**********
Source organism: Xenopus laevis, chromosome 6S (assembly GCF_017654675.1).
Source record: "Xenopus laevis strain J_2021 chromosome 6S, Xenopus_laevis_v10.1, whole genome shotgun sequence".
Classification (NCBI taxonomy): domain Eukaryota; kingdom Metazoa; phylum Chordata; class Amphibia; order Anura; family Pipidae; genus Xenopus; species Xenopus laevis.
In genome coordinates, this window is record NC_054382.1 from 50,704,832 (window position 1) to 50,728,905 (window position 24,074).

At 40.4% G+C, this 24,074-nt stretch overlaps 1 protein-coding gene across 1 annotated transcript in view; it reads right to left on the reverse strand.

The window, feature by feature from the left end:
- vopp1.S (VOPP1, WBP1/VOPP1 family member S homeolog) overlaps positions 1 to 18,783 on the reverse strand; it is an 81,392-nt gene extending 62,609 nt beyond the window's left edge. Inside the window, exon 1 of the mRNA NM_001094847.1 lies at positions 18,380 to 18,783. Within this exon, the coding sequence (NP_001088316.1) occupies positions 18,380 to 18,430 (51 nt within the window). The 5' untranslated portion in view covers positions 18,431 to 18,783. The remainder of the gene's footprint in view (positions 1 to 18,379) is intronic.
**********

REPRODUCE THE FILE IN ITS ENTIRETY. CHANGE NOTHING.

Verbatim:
Source organism: Xenopus laevis, chromosome 6S (assembly GCF_017654675.1).
Source record: "Xenopus laevis strain J_2021 chromosome 6S, Xenopus_laevis_v10.1, whole genome shotgun sequence".
Classification (NCBI taxonomy): domain Eukaryota; kingdom Metazoa; phylum Chordata; class Amphibia; order Anura; family Pipidae; genus Xenopus; species Xenopus laevis.
In genome coordinates, this window is record NC_054382.1 from 50,704,832 (window position 1) to 50,728,905 (window position 24,074).

At 40.4% G+C, this 24,074-nt stretch overlaps 1 protein-coding gene across 1 annotated transcript in view; it reads right to left on the reverse strand.

The window, feature by feature from the left end:
- vopp1.S (VOPP1, WBP1/VOPP1 family member S homeolog) overlaps positions 1 to 18,783 on the reverse strand; it is an 81,392-nt gene extending 62,609 nt beyond the window's left edge. Inside the window, exon 1 of the mRNA NM_001094847.1 lies at positions 18,380 to 18,783. Within this exon, the coding sequence (NP_001088316.1) occupies positions 18,380 to 18,430 (51 nt within the window). The 5' untranslated portion in view covers positions 18,431 to 18,783. The remainder of the gene's footprint in view (positions 1 to 18,379) is intronic.